The X.org Foundation is a non-profit governance entity charged with overseeing core components of the open source graphics community. X.org had been structured as a legal (non-profit) corporate entity registered in the state of Delaware for some years, which provided tax deduction on donations and other such benefits.
Unfortunately, being a non-profit is not cheap and entails various administrative tasks – filing annual reports, maintaining a bank account, dealing with donations and expenses, and so on – so the overhead of being an independent non-profit was deemed not worth the benefits, and in 2016 the members voted to join Software in the Public Interest (SPI). Joining SPI made a lot of sense; primarily, it would relieve X.org of administrative burdens while preserving the benefits of non-profit status. The costs of being in SPI are offset by the savings of not having to pay the various fees required to upkeep the corporate entity ourselves.
In that 2016 vote, I was elected to a position on the board to serve in the role of treasurer. I took on the tasks of establishing our financial services with SPI and closing down our Delaware registration. These seemingly straightforward administrative tasks proved to turn into a much more involved ordeal.
The Challenges of Dissolving a Non-Profit
Initiating things with SPI was complicated by the fact that I was new to the board, as well as the usual response delay endemic with volunteer-driven efforts. With some email back-and-forthing, we were added to SPI’s website, established an X.org “Click&Pledge” bucket for credit card donations, and later established Paypal donations as well.
The X.org Foundation’s cash assets were held in a Bank of America (BofA) account registered under the name of a previous treasurer. Unfortunately, BofA’s security policies meant that only the old treasurer could close out the account; fortunately, he was still available and able to do this. A lesson learned for other non-profits would be to ensure multiple people are registered for the organization’s bank accounts.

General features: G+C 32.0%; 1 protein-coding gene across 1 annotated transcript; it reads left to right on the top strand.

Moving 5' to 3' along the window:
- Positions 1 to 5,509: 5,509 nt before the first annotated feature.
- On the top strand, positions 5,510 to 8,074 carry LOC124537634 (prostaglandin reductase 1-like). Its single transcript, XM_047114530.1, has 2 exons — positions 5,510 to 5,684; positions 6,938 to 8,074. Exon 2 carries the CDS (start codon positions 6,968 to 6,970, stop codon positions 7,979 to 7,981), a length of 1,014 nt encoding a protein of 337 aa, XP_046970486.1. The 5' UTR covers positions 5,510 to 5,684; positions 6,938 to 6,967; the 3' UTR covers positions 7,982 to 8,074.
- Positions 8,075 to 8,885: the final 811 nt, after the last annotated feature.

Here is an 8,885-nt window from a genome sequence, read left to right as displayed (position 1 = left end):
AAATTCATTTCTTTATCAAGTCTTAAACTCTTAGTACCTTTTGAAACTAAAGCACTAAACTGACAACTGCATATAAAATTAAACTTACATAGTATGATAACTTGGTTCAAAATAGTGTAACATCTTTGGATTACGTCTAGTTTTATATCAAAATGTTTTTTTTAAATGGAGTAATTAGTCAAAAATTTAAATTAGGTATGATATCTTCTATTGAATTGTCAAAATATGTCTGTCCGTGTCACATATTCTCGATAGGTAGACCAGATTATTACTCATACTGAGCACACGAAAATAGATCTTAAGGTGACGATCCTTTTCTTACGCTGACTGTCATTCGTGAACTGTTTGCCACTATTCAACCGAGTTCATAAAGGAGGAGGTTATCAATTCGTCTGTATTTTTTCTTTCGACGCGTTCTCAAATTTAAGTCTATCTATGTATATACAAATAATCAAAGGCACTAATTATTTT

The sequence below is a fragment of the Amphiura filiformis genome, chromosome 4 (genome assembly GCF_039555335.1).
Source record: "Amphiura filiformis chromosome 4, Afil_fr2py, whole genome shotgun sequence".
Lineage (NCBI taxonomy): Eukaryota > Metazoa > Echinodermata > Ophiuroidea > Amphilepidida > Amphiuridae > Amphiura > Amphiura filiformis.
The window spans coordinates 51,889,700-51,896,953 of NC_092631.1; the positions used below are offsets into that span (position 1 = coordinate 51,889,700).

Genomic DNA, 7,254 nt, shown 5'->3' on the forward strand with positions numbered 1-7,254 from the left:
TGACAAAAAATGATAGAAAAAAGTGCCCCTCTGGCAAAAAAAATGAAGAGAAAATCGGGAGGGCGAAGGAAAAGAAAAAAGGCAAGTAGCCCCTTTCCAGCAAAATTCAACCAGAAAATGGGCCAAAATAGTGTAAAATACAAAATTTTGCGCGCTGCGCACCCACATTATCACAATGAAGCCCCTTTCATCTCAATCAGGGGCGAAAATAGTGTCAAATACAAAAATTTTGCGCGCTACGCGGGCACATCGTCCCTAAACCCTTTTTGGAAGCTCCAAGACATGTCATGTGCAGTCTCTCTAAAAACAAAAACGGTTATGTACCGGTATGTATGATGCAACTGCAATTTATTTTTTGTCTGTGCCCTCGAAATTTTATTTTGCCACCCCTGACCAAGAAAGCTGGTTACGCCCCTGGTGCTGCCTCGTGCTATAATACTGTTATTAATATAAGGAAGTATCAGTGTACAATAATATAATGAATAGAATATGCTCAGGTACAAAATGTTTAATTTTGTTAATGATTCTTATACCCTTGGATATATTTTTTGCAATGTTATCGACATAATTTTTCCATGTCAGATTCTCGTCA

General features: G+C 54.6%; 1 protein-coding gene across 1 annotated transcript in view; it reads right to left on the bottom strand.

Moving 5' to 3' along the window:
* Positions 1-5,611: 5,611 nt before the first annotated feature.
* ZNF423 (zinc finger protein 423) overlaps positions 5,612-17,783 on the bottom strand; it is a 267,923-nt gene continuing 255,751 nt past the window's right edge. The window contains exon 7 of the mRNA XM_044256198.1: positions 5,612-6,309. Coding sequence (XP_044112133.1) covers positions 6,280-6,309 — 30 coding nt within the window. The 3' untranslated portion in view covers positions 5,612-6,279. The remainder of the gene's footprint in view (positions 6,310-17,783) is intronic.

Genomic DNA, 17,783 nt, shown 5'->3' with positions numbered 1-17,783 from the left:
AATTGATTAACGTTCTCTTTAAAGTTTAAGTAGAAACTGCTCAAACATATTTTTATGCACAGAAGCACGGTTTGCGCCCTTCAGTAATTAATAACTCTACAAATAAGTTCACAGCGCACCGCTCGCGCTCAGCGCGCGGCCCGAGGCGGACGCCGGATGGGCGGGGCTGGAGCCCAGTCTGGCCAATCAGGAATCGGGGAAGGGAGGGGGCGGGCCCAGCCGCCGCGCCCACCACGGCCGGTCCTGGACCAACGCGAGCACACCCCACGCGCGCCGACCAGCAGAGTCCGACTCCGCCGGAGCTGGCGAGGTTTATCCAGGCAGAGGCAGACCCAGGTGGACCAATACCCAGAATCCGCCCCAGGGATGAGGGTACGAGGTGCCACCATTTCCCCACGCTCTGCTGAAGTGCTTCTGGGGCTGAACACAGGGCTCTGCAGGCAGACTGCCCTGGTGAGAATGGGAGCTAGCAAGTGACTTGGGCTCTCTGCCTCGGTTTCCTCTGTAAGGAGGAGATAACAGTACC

Once the assets were transferred it was time to close down the foundation itself, or “dissolution” in corporate terms. Delaware had a byzantine array of forms, fees, and procedures, and with this all being completely foreign to my experience, mistakes were inevitable. They kindly provide PDFs with fillable fields, however while some forms can be filed online, the PDFs have to be printed out and sent by mail. I was confused on this point and sent the filled in PDF to them online; unfortunately their system’s PDF processing system doesn’t support fillable fields and strips them out, resulting in invalid submissions.
Another lesson I learned is that the Division of Corporations does not notify you in case of errors, so I did not discern the failure for months and it took a number of phone calls to identify the problems and correct them. What brought the failure to my attention was when we attempted to terminate services with our registered agent. I’m still not exactly sure what a registered agent is, but corporate registration in Delaware requires it. X.org had a contract with National Registered Agents, Inc., who (once I’d squared away the dissolution paperwork) were pleasant to work with to close out our account with them.
It’s hard not to think of this transition as the end of one era and the beginning of another, and I’m very optimistic about the new capacity that the X.org Foundation has via SPI for receiving and processing donations. We’re now well positioned for organizing fund-raising activities to support X.org’s events and student sponsorships, and hopefully the information provided in this article will be beneficial to other open source communities facing similar problems.